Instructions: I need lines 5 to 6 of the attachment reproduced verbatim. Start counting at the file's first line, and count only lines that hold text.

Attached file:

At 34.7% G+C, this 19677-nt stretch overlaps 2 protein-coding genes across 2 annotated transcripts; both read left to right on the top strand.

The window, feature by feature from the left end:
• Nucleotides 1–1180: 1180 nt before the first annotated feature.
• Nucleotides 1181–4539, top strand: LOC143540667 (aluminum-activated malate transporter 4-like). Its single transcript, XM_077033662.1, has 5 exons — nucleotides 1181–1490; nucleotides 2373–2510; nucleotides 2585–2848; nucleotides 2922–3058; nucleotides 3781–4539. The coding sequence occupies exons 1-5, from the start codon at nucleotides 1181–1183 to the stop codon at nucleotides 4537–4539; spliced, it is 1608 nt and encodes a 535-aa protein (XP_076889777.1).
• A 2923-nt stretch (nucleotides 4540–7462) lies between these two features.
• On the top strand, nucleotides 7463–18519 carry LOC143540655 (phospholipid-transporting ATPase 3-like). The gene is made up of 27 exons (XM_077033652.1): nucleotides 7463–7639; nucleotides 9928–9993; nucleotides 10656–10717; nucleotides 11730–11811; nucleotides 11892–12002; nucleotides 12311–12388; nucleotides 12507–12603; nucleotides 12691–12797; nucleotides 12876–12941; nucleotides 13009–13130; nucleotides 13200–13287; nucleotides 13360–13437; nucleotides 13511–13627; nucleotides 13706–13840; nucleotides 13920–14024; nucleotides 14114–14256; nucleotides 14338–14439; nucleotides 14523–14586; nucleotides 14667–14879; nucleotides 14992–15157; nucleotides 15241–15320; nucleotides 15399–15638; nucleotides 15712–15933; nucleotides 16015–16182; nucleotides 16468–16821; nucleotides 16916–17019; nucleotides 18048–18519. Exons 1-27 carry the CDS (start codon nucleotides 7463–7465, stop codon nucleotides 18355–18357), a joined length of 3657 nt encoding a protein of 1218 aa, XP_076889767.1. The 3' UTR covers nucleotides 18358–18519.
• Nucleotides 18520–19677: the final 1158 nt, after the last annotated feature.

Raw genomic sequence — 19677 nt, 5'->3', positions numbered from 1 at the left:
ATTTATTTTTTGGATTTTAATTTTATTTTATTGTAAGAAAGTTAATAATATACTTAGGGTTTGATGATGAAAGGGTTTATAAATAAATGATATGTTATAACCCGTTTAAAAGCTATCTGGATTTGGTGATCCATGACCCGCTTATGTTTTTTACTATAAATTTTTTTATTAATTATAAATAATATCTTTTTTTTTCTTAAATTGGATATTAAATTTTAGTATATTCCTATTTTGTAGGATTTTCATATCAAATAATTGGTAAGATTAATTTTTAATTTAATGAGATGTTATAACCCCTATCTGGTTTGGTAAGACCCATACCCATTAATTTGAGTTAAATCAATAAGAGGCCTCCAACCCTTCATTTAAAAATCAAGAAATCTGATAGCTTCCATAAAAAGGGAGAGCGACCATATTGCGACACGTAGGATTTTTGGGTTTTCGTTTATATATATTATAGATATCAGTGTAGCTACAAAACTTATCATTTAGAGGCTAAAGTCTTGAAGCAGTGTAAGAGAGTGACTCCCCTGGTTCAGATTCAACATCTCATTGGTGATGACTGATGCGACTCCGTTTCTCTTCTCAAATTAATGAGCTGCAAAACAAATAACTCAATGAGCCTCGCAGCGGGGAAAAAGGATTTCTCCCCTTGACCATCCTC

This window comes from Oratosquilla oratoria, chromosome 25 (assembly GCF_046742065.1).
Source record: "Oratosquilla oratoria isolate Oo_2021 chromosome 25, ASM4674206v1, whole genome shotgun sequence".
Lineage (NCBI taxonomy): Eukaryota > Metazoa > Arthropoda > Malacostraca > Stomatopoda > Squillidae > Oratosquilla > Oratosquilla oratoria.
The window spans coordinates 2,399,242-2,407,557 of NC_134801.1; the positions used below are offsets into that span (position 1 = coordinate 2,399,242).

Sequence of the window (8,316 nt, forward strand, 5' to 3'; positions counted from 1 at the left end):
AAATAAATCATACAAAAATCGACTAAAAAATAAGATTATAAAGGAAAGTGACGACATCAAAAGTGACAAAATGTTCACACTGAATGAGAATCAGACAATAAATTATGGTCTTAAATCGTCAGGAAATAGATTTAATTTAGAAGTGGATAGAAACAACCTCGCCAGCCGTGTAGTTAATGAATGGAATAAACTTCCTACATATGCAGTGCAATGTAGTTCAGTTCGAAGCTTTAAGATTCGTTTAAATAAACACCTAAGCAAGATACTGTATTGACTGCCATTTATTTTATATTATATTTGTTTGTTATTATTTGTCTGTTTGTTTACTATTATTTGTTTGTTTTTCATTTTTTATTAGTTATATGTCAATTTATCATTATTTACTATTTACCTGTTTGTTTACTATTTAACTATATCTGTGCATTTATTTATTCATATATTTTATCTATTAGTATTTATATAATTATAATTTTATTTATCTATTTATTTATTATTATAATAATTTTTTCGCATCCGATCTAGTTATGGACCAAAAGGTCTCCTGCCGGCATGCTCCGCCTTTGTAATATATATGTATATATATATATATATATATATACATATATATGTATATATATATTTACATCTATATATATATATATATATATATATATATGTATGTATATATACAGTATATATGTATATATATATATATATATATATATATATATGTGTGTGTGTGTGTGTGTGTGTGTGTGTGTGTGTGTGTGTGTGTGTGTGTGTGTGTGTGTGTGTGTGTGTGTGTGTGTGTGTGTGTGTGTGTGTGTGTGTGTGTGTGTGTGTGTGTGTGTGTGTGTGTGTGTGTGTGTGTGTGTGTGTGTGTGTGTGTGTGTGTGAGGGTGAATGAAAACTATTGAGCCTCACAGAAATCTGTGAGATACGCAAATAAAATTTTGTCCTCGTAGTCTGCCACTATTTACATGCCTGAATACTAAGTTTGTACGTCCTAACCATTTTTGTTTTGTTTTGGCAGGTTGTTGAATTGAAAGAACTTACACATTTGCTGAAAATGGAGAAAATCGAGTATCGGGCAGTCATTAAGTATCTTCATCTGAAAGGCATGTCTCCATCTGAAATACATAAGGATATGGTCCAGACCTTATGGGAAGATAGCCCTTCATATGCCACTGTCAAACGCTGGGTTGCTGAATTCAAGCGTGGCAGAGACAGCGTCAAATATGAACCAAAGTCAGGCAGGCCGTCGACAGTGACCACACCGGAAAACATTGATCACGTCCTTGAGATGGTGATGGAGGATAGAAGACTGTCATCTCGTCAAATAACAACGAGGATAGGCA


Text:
• A 2923-nt stretch (nucleotides 4540–7462) lies between these two features.
• On the top strand, nucleotides 7463–18519 carry LOC143540655 (phospholipid-transporting ATPase 3-like). The gene is made up of 27 exons (XM_077033652.1): nucleotides 7463–7639; nucleotides 9928–9993; nucleotides 10656–10717; nucleotides 11730–11811; nucleotides 11892–12002; nucleotides 12311–12388; nucleotides 12507–12603; nucleotides 12691–12797; nucleotides 12876–12941; nucleotides 13009–13130; nucleotides 13200–13287; nucleotides 13360–13437; nucleotides 13511–13627; nucleotides 13706–13840; nucleotides 13920–14024; nucleotides 14114–14256; nucleotides 14338–14439; nucleotides 14523–14586; nucleotides 14667–14879; nucleotides 14992–15157; nucleotides 15241–15320; nucleotides 15399–15638; nucleotides 15712–15933; nucleotides 16015–16182; nucleotides 16468–16821; nucleotides 16916–17019; nucleotides 18048–18519. Exons 1-27 carry the CDS (start codon nucleotides 7463–7465, stop codon nucleotides 18355–18357), a joined length of 3657 nt encoding a protein of 1218 aa, XP_076889767.1. The 3' UTR covers nucleotides 18358–18519.